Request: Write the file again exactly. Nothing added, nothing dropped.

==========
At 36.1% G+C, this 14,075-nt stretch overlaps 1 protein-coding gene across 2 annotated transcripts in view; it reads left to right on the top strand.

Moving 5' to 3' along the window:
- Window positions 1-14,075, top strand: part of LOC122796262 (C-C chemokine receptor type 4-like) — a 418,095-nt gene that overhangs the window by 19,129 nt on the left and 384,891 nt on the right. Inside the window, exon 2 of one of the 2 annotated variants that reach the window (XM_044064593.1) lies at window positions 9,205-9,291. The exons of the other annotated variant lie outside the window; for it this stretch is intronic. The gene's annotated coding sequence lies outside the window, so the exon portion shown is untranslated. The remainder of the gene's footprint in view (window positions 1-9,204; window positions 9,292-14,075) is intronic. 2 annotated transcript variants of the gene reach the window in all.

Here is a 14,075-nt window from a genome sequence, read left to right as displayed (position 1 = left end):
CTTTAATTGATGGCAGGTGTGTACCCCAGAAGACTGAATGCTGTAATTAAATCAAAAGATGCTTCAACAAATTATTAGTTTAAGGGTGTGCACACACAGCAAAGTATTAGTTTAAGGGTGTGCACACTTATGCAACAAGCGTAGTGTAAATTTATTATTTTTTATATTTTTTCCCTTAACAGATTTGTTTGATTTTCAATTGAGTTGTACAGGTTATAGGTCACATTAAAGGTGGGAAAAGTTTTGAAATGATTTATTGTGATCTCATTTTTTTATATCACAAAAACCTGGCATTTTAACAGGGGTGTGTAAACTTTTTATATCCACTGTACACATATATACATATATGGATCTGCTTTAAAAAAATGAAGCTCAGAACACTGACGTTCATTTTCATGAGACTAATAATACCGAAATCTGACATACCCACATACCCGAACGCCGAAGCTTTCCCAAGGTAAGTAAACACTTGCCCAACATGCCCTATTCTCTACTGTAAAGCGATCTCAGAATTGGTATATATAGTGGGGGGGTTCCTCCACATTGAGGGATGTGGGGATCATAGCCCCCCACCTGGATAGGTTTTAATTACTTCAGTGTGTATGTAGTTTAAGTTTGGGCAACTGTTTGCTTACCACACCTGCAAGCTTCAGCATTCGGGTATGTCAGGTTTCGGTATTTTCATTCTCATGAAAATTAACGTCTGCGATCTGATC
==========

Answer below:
At 36.1% G+C, this 14,075-nt stretch overlaps 1 protein-coding gene across 2 annotated transcripts in view; it reads left to right on the top strand.

Moving 5' to 3' along the window:
- Window positions 1-14,075, top strand: part of LOC122796262 (C-C chemokine receptor type 4-like) — a 418,095-nt gene that overhangs the window by 19,129 nt on the left and 384,891 nt on the right. Inside the window, exon 2 of one of the 2 annotated variants that reach the window (XM_044064593.1) lies at window positions 9,205-9,291. The exons of the other annotated variant lie outside the window; for it this stretch is intronic. The gene's annotated coding sequence lies outside the window, so the exon portion shown is untranslated. The remainder of the gene's footprint in view (window positions 1-9,204; window positions 9,292-14,075) is intronic. 2 annotated transcript variants of the gene reach the window in all.

Here is a 14,075-nt window from a genome sequence, read left to right as displayed (position 1 = left end):
CTTTAATTGATGGCAGGTGTGTACCCCAGAAGACTGAATGCTGTAATTAAATCAAAAGATGCTTCAACAAATTATTAGTTTAAGGGTGTGCACACACAGCAAAGTATTAGTTTAAGGGTGTGCACACTTATGCAACAAGCGTAGTGTAAATTTATTATTTTTTATATTTTTTCCCTTAACAGATTTGTTTGATTTTCAATTGAGTTGTACAGGTTATAGGTCACATTAAAGGTGGGAAAAGTTTTGAAATGATTTATTGTGATCTCATTTTTTTATATCACAAAAACCTGGCATTTTAACAGGGGTGTGTAAACTTTTTATATCCACTGTACACATATATACATATATGGATCTGCTTTAAAAAAATGAAGCTCAGAACACTGACGTTCATTTTCATGAGACTAATAATACCGAAATCTGACATACCCACATACCCGAACGCCGAAGCTTTCCCAAGGTAAGTAAACACTTGCCCAACATGCCCTATTCTCTACTGTAAAGCGATCTCAGAATTGGTATATATAGTGGGGGGGTTCCTCCACATTGAGGGATGTGGGGATCATAGCCCCCCACCTGGATAGGTTTTAATTACTTCAGTGTGTATGTAGTTTAAGTTTGGGCAACTGTTTGCTTACCACACCTGCAAGCTTCAGCATTCGGGTATGTCAGGTTTCGGTATTTTCATTCTCATGAAAATTAACGTCTGCGATCTGATC